Merkel May Face New Poll After Coalition Talks Collapse

Angela Merkel is clinging on to power by her fingertips as talks to form a triple coalition government in Germany have failed.

Berlin is the latest capital to plunge into political chaos as a new wave of disruptive voting emerges in Europe and the US.

Populist votes have seen traditional parties crumble as first Donald Trump rode to the White House against all expectations.

Then David Cameron resigned after losing the Brexit vote in the UK, to be replaced by Theresa May, who gave away her majority in a disastrous General Election.

Merkel was expecting to lead a coalition between her Christian Democrats, the Greens and the FDP liberals after a recent general election left a hung parliament.

But over the weekend the FDP decided to pull the plug on talks.

No one wants to share power

Now Merkel is said to be readying for the uncertainty of another election rather than battle through on a diminished majority.

She had tried to share power with the Social Democrats, but leader Martin Schulz shunned her approaches, also welcoming a new election.

But President Frank-Walter Steinmeier is urging all parties to sit down and talk rather than go back to the polls.

“Inside our country, but also outside, in our European neighbourhood, there would be concern and a lack of understanding if politicians in the biggest and economically strongest country in Europe did not live up to their responsibilities,” he said.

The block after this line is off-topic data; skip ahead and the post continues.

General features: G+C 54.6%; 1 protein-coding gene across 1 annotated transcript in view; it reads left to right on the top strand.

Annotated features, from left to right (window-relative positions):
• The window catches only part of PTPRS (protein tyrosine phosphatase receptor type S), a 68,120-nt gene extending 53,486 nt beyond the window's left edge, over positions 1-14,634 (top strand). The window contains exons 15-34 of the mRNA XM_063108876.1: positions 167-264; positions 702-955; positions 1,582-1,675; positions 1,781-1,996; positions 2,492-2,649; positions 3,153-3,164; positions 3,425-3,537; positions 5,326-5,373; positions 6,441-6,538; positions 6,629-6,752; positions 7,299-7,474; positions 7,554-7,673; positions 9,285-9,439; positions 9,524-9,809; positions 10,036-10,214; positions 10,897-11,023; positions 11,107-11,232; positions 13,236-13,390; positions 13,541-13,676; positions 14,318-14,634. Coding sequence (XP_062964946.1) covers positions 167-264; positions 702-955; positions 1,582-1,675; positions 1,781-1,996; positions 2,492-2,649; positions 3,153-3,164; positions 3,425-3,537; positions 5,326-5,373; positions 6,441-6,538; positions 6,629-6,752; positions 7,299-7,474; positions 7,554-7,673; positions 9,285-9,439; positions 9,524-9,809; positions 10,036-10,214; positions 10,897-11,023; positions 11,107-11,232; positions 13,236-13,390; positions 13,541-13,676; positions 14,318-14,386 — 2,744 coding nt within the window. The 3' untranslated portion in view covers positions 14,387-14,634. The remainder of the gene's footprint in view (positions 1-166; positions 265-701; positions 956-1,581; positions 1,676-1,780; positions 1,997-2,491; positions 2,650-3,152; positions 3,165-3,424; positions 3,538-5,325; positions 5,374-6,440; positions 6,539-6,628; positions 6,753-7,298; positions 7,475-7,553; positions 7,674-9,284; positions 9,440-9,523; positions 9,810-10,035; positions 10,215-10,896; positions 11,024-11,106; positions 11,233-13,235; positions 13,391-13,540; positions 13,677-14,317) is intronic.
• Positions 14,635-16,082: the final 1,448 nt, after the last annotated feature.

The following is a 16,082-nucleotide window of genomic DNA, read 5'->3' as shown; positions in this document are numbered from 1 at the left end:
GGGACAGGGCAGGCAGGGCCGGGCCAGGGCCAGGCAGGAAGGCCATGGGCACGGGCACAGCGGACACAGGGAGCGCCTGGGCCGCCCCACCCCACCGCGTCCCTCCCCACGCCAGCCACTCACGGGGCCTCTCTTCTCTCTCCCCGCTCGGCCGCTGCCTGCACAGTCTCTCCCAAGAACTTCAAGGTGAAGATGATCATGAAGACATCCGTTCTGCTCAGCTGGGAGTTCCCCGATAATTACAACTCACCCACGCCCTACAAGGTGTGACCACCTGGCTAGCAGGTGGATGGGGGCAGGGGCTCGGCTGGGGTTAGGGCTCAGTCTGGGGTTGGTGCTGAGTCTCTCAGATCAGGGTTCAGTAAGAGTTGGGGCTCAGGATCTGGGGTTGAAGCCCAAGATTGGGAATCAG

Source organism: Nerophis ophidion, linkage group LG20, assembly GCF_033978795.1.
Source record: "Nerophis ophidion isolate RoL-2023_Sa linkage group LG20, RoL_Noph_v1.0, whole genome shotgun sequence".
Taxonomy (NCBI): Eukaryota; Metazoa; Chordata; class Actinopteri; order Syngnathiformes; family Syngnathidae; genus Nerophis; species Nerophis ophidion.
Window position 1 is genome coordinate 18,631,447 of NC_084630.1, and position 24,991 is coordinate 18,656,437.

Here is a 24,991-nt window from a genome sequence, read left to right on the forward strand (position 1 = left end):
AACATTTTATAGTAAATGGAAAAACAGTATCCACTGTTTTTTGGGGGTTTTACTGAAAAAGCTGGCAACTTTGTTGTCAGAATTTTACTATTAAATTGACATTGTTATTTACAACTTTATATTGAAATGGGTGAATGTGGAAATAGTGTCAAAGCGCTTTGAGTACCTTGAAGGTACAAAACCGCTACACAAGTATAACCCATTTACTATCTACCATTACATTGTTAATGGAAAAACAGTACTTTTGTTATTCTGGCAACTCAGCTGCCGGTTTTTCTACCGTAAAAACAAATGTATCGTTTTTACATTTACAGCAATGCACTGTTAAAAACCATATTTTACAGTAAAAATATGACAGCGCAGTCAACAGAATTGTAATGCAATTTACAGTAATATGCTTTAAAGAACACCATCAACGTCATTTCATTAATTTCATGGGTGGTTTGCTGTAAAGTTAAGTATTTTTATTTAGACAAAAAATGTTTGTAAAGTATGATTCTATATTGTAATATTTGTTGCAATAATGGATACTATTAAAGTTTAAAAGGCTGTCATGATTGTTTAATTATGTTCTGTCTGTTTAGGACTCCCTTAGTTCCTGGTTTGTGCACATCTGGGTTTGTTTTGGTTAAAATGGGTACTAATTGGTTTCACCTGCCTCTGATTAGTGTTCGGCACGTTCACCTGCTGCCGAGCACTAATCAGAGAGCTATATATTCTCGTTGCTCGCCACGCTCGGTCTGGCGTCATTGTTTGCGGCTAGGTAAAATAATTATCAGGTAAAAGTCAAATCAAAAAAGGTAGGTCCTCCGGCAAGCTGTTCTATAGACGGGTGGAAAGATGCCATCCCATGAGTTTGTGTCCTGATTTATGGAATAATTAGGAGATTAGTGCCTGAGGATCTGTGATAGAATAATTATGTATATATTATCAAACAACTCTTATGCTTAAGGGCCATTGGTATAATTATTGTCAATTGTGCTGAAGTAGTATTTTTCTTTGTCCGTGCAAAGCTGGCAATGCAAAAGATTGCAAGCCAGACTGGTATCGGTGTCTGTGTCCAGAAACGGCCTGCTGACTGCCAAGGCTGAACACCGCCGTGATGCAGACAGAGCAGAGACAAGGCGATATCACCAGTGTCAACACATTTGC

The triple alliance would have given Merkel an unbeatable 393-seat majority in the 709-seat parliament.

End of the road for Merkel?

With the FDP dropping out, this falls to 313 seats.

The Social Democrats hold 153 seats.

Politicians fear a return to the polls may stoke the rise of the far right in Germany even more.

In the last election, the right-wing AfD party came from nowhere to clinch 94 seats, the first time the far right had a resurgence in the German parliament since the end of the Second World War.

Merkel, 63, has held on to the role as Chancellor for 12 years and led her party since 2000.

It may be German voters are shouting it’s time for change at the top, a cry that she will find difficult to ignore despite providing safe hands to steer Europe’s prime economy through the financial crisis.